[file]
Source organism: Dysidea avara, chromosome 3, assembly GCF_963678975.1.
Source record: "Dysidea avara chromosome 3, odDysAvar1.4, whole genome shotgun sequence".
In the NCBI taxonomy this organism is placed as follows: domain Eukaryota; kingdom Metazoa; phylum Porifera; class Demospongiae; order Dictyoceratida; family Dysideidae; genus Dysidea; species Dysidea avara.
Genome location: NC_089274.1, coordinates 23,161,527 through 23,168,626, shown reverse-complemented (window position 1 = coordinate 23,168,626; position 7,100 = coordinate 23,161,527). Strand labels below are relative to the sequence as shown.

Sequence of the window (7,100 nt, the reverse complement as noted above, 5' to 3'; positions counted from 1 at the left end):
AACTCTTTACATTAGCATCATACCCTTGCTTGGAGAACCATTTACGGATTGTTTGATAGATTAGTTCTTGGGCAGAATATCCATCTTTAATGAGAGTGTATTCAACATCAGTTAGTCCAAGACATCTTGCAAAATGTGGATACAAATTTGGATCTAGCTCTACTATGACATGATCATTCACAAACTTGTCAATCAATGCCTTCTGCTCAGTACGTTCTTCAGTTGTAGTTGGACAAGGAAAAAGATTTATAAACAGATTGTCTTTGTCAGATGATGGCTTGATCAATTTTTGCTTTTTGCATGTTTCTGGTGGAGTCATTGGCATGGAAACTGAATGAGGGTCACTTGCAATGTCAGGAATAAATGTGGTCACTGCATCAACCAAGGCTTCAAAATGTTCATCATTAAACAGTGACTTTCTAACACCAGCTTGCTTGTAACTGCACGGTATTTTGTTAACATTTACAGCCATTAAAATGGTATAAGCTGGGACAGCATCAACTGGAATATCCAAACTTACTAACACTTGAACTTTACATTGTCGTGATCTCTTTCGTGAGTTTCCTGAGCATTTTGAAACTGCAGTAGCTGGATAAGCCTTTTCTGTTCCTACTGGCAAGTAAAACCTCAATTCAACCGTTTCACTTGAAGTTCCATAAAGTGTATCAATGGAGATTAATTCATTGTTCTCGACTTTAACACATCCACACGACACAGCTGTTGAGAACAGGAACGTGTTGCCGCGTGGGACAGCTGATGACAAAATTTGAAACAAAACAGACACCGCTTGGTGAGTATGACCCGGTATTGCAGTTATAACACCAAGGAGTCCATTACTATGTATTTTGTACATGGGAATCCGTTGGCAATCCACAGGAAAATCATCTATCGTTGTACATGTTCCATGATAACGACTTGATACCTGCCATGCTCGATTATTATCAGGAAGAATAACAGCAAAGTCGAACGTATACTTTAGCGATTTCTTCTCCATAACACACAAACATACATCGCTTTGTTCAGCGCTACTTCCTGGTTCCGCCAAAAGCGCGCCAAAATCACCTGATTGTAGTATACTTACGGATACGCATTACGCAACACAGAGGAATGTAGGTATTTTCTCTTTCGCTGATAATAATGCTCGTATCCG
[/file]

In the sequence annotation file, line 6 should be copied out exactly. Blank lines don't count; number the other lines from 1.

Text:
AACTCTTTACATTAGCATCATACCCTTGCTTGGAGAACCATTTACGGATTGTTTGATAGATTAGTTCTTGGGCAGAATATCCATCTTTAATGAGAGTGTATTCAACATCAGTTAGTCCAAGACATCTTGCAAAATGTGGATACAAATTTGGATCTAGCTCTACTATGACATGATCATTCACAAACTTGTCAATCAATGCCTTCTGCTCAGTACGTTCTTCAGTTGTAGTTGGACAAGGAAAAAGATTTATAAACAGATTGTCTTTGTCAGATGATGGCTTGATCAATTTTTGCTTTTTGCATGTTTCTGGTGGAGTCATTGGCATGGAAACTGAATGAGGGTCACTTGCAATGTCAGGAATAAATGTGGTCACTGCATCAACCAAGGCTTCAAAATGTTCATCATTAAACAGTGACTTTCTAACACCAGCTTGCTTGTAACTGCACGGTATTTTGTTAACATTTACAGCCATTAAAATGGTATAAGCTGGGACAGCATCAACTGGAATATCCAAACTTACTAACACTTGAACTTTACATTGTCGTGATCTCTTTCGTGAGTTTCCTGAGCATTTTGAAACTGCAGTAGCTGGATAAGCCTTTTCTGTTCCTACTGGCAAGTAAAACCTCAATTCAACCGTTTCACTTGAAGTTCCATAAAGTGTATCAATGGAGATTAATTCATTGTTCTCGACTTTAACACATCCACACGACACAGCTGTTGAGAACAGGAACGTGTTGCCGCGTGGGACAGCTGATGACAAAATTTGAAACAAAACAGACACCGCTTGGTGAGTATGACCCGGTATTGCAGTTATAACACCAAGGAGTCCATTACTATGTATTTTGTACATGGGAATCCGTTGGCAATCCACAGGAAAATCATCTATCGTTGTACATGTTCCATGATAACGACTTGATACCTGCCATGCTCGATTATTATCAGGAAGAATAACAGCAAAGTCGAACGTATACTTTAGCGATTTCTTCTCCATAACACACAAACATACATCGCTTTGTTCAGCGCTACTTCCTGGTTCCGCCAAAAGCGCGCCAAAATCACCTGATTGTAGTATACTTACGGATACGCATTACGCAACACAGAGGAATGTAGGTATTTTCTCTTTCGCTGATAATAATGCTCGTATCCG